Disadvantages: Care must be exercised in the selection of the appropriate income stream. The net cash flow to total invested capital is the generally accepted choice.
This distinction illustrates that the Discounted Cash Flow method can be used to determine the value of various business ownership interests. These can include equity or debt holders.
Alternatively, the method can be used to value the company based on the value of total invested capital. In each case, the differences lie in the choice of the income stream and discount rate. For example, the net cash flow to total invested capital and WACC are appropriate when valuing a company based on the market value of all invested capital.^{[9]}
The following difficulties are identified with the application of DCF in valuation:
Forecast reliability: Traditional DCF models assume we can accurately forecast revenue and earnings 3–5 years into the future. But studies have shown that growth is neither predictable nor persistent.^{[10]} (See Stock valuation#Growth rate and Sustainable growth rate#From a financial perspective.) In other terms, using DCF models is problematic due to the problem of induction, i.e. presupposing that a sequence of events in the future will occur as it always has in the past. Colloquially, in the world of finance, the problem of induction is often simplified with the common phrase: past returns are not indicative of future results. In fact, the SEC demands that all mutual funds use this sentence to warn their investors.^{[11]} This observation has led some to conclude that DCF models should only be used to value companies with steady cash flows. For example, DCF models are widely used to value mature companies in stable industry sectors, such as utilities. For industries that are especially unpredictable and thus harder to forecast, DCF models can prove especially challenging. Industry Examples:
Real Estate: Investors use DCF models to value commercial real estate development projects. This practice has two main shortcomings. First, the discount rate assumption relies on the market for competing investments at the time of the analysis, which may not persist into the future. Second, assumptions about ten-year income increases are usually based on historic increases in the market rent. Yet the cyclical nature of most real estate markets is not factored in. Most real estate loans are made during boom real estate markets and these markets usually last fewer than ten years. In this case, due to the problem of induction, using a DCF model to value commercial real estate during any but the early years of a boom market can lead to overvaluation.^{[12]}
Early-stage Technology Companies: In valuing startups, the DCF method can be applied a number of times, with differing assumptions, to assess a range of possible future outcomes—such as the best, worst and mostly likely case scenarios. Even so, the lack of historical company data and uncertainty about factors that can affect the company's development make DCF models especially difficult for valuing startups. There is a lack of credibility regarding future cash flows, future cost of capital, and the company's growth rate. By forecasting limited data into an unpredictable future, the problem of induction is especially pronounced.^{[13]}
Discount rate estimation: Traditionally, DCF models assume that the capital asset pricing model can be used to assess the riskiness of an investment and set an appropriate discount rate. Some economists, however, suggest that the capital asset pricing model has been empirically invalidated.^{[14]} various other models are proposed (see asset pricing), although all are subject to some theoretical or empirical criticism.
Input-output problem: DCF is merely a mechanical valuation tool, which makes it subject to the principle "garbage in, garbage out." Small changes in inputs can result in large changes in the value of a company. This is especially the case with terminal values, which make up a large proportion of the Discounted Cash Flow's final value.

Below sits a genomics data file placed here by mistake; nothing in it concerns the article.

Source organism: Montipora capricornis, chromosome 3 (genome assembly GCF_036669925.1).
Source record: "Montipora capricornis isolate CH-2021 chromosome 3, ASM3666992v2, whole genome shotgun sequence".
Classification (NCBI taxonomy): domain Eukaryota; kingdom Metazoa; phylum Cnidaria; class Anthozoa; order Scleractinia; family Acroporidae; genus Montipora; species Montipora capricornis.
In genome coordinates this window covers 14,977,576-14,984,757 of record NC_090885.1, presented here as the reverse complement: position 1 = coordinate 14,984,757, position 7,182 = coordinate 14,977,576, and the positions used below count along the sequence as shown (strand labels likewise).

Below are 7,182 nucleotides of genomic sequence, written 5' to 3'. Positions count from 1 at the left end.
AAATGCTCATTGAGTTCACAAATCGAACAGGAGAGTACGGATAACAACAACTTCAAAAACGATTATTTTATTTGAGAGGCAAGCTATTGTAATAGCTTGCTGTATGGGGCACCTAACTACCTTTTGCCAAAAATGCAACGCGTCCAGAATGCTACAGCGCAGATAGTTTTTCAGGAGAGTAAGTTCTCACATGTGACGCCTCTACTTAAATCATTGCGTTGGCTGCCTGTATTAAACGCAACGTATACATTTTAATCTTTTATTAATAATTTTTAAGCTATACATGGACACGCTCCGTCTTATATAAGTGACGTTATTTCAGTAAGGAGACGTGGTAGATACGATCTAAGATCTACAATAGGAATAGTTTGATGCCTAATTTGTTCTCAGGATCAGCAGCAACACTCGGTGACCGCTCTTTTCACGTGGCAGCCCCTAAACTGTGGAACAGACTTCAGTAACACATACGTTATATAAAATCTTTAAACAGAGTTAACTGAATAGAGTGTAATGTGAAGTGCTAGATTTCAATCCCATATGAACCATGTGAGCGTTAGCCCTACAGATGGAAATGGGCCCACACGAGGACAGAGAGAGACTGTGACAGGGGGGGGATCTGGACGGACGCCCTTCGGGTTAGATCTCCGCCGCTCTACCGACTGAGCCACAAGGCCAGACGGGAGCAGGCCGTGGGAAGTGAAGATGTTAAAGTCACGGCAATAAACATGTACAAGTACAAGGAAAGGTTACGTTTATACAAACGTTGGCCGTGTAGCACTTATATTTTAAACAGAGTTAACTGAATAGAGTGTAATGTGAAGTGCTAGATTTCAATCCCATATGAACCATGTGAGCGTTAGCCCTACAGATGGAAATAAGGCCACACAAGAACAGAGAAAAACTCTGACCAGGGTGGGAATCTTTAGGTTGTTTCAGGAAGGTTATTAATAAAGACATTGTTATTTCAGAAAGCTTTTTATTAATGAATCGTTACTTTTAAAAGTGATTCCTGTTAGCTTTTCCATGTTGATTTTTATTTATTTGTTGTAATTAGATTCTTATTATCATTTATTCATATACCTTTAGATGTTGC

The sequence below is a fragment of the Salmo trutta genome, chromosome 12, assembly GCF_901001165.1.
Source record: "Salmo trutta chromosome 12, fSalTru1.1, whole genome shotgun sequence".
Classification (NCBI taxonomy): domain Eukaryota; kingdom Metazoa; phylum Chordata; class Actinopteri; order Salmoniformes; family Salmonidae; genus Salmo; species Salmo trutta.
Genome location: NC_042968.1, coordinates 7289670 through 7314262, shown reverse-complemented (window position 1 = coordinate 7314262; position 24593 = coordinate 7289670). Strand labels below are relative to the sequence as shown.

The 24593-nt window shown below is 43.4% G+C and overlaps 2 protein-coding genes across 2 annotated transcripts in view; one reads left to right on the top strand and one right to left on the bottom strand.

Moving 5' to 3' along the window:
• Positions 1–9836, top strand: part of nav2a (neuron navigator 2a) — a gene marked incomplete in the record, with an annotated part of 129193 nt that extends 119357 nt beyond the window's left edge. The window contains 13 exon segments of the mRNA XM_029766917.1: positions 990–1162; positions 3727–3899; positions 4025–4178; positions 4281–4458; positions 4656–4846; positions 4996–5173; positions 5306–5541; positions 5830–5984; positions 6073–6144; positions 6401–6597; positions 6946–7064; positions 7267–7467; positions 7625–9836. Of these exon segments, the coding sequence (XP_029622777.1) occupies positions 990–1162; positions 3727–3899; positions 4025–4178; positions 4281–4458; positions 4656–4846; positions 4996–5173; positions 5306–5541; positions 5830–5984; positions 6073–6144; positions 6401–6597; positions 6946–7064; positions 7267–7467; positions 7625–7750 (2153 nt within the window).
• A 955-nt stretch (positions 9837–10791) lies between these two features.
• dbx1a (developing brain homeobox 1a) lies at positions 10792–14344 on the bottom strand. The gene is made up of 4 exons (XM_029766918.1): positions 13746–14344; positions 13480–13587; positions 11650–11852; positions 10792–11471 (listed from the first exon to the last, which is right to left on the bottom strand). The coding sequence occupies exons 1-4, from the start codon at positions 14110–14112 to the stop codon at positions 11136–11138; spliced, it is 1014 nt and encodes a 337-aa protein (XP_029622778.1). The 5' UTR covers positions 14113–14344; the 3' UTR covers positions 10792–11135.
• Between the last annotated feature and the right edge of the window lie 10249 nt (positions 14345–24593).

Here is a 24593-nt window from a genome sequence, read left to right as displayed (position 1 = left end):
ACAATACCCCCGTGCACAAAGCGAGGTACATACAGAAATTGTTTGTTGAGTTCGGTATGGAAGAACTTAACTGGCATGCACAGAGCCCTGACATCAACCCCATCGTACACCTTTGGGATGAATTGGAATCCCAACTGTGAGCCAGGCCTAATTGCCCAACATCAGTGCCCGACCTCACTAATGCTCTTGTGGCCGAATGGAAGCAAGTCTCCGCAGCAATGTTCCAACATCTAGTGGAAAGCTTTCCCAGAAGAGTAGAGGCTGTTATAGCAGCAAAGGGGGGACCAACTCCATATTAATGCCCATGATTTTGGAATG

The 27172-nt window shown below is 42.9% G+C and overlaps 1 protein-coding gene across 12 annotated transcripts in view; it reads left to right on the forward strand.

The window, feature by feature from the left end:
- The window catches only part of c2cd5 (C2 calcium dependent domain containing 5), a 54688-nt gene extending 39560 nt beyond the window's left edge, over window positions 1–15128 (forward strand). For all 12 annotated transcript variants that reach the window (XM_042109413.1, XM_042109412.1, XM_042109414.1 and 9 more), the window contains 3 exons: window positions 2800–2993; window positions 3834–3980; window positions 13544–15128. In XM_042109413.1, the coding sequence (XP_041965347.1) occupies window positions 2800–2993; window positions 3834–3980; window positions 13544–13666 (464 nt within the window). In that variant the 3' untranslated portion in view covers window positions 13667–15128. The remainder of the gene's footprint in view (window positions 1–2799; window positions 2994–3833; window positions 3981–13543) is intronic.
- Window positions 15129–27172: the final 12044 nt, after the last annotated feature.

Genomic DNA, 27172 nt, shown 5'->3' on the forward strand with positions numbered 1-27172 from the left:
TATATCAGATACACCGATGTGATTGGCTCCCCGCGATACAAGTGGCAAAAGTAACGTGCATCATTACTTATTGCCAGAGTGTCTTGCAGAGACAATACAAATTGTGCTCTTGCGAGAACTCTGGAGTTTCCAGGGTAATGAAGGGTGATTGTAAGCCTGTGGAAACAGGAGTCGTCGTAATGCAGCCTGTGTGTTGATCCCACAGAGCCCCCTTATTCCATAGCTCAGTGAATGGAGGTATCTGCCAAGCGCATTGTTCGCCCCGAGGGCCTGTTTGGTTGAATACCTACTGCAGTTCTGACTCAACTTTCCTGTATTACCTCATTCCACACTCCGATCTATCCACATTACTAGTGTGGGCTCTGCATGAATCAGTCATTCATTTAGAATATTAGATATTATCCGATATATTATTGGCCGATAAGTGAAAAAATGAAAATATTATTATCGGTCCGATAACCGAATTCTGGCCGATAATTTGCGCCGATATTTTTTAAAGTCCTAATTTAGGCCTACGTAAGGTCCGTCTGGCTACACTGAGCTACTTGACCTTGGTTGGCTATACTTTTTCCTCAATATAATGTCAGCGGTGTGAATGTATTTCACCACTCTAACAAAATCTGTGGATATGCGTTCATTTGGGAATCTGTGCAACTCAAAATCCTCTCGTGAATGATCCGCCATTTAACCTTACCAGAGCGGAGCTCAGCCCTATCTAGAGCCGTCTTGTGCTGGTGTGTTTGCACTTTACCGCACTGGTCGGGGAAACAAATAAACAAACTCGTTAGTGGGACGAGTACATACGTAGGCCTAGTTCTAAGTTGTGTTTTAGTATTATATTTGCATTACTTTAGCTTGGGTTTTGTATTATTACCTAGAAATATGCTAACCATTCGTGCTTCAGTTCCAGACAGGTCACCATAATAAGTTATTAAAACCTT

Missing variables: Traditional DCF calculations only consider the financial costs and benefits of a decision. They do not include the environmental, social and governance performance of an organization.^{[15]} This criticism, true for all valuation techniques, is addressed through an approach called "IntFV" discussed below.
To address the lack of integration of the short and long term importance, value and risks associated with natural and social capital into the traditional DCF calculation, companies are valuing their environmental, social and governance (ESG) performance through an Integrated Management approach to reporting, that expands DCF or Net Present Value to Integrated Future Value (IntFV).^{[16]}
This allows companies to value their investments not just for their financial return but also the long term environmental and social return of their investments. By highlighting environmental, social and governance performance in reporting, decision makers have the opportunity to identify new areas for value creation that are not revealed through traditional financial reporting.
As an example, the social cost of carbon is one value that can be incorporated into Integrated Future Value calculations to encompass the damage to society from greenhouse gas emissions that result from an investment.
This is an integrated approach to reporting that supports Integrated Bottom Line (IBL) decision making, which takes triple bottom line (TBL) a step further and combines financial, environmental and social performance reporting into one balance sheet. This approach provides decision makers with the insight to identify opportunities for value creation that promote growth and change within an organization.
^{[17]}
^Susie Brackenborough, et al., The Emergence of Discounted Cash Flow Analysis in the Tyneside Coal Industry c.1700-1820. The British Accounting Review 33(2):137-155
DOI:10.1006/bare.2001.0158
^Otto Eduard Neugebauer, The Exact Sciences in Antiquity (Copenhagen :Ejnar Mukaguard, 1951) p. 33 (1969). Otto Eduard Neugebauer, The Exact Sciences in Antiquity (Copenhagen :Ejnar Mukaguard, 1951) p. 33. US: Dover Publications. p. 33. ISBN978-0-486-22332-2.((cite book)): CS1 maint: multiple names: authors list (link) CS1 maint: numeric names: authors list (link)
^Fisher, Irving. "The theory of interest." New York 43 (1930).